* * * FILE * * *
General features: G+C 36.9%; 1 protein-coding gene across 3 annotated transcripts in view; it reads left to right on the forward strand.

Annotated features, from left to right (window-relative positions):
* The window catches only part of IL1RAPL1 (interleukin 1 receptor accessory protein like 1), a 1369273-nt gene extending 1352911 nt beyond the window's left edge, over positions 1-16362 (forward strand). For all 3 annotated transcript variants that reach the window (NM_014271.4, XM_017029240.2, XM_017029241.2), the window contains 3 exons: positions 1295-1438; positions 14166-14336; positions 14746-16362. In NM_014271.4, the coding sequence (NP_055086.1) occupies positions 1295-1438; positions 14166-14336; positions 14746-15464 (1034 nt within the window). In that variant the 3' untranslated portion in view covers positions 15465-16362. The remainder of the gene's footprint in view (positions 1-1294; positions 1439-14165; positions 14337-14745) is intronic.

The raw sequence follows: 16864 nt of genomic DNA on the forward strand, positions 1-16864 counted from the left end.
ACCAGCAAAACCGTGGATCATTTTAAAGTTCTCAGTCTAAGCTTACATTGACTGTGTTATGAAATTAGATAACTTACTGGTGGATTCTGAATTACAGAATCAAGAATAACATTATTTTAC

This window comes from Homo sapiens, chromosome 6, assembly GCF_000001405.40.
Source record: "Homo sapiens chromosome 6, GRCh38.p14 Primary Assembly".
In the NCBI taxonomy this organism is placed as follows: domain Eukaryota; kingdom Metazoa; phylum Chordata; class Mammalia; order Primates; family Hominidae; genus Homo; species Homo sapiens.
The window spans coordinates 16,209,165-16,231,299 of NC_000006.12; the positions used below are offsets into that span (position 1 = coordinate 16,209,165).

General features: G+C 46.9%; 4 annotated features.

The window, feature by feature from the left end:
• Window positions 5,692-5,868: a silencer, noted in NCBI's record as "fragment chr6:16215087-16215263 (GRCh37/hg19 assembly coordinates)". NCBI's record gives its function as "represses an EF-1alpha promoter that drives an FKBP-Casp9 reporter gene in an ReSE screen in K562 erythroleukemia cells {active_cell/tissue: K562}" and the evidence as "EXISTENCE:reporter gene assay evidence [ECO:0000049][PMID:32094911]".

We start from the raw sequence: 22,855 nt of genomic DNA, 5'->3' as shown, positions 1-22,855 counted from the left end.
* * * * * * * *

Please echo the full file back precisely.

General features: G+C 36.9%; 1 protein-coding gene across 3 annotated transcripts in view; it reads left to right on the forward strand.

Annotated features, from left to right (window-relative positions):
* The window catches only part of IL1RAPL1 (interleukin 1 receptor accessory protein like 1), a 1369273-nt gene extending 1352911 nt beyond the window's left edge, over positions 1-16362 (forward strand). For all 3 annotated transcript variants that reach the window (NM_014271.4, XM_017029240.2, XM_017029241.2), the window contains 3 exons: positions 1295-1438; positions 14166-14336; positions 14746-16362. In NM_014271.4, the coding sequence (NP_055086.1) occupies positions 1295-1438; positions 14166-14336; positions 14746-15464 (1034 nt within the window). In that variant the 3' untranslated portion in view covers positions 15465-16362. The remainder of the gene's footprint in view (positions 1-1294; positions 1439-14165; positions 14337-14745) is intronic.

The raw sequence follows: 16864 nt of genomic DNA on the forward strand, positions 1-16864 counted from the left end.
ACCAGCAAAACCGTGGATCATTTTAAAGTTCTCAGTCTAAGCTTACATTGACTGTGTTATGAAATTAGATAACTTACTGGTGGATTCTGAATTACAGAATCAAGAATAACATTATTTTAC

This window comes from Homo sapiens, chromosome 6, assembly GCF_000001405.40.
Source record: "Homo sapiens chromosome 6, GRCh38.p14 Primary Assembly".
In the NCBI taxonomy this organism is placed as follows: domain Eukaryota; kingdom Metazoa; phylum Chordata; class Mammalia; order Primates; family Hominidae; genus Homo; species Homo sapiens.
The window spans coordinates 16,209,165-16,231,299 of NC_000006.12; the positions used below are offsets into that span (position 1 = coordinate 16,209,165).

General features: G+C 46.9%; 4 annotated features.

The window, feature by feature from the left end:
• Window positions 5,692-5,868: a silencer, noted in NCBI's record as "fragment chr6:16215087-16215263 (GRCh37/hg19 assembly coordinates)". NCBI's record gives its function as "represses an EF-1alpha promoter that drives an FKBP-Casp9 reporter gene in an ReSE screen in K562 erythroleukemia cells {active_cell/tissue: K562}" and the evidence as "EXISTENCE:reporter gene assay evidence [ECO:0000049][PMID:32094911]".

We start from the raw sequence: 22,855 nt of genomic DNA, 5'->3' as shown, positions 1-22,855 counted from the left end.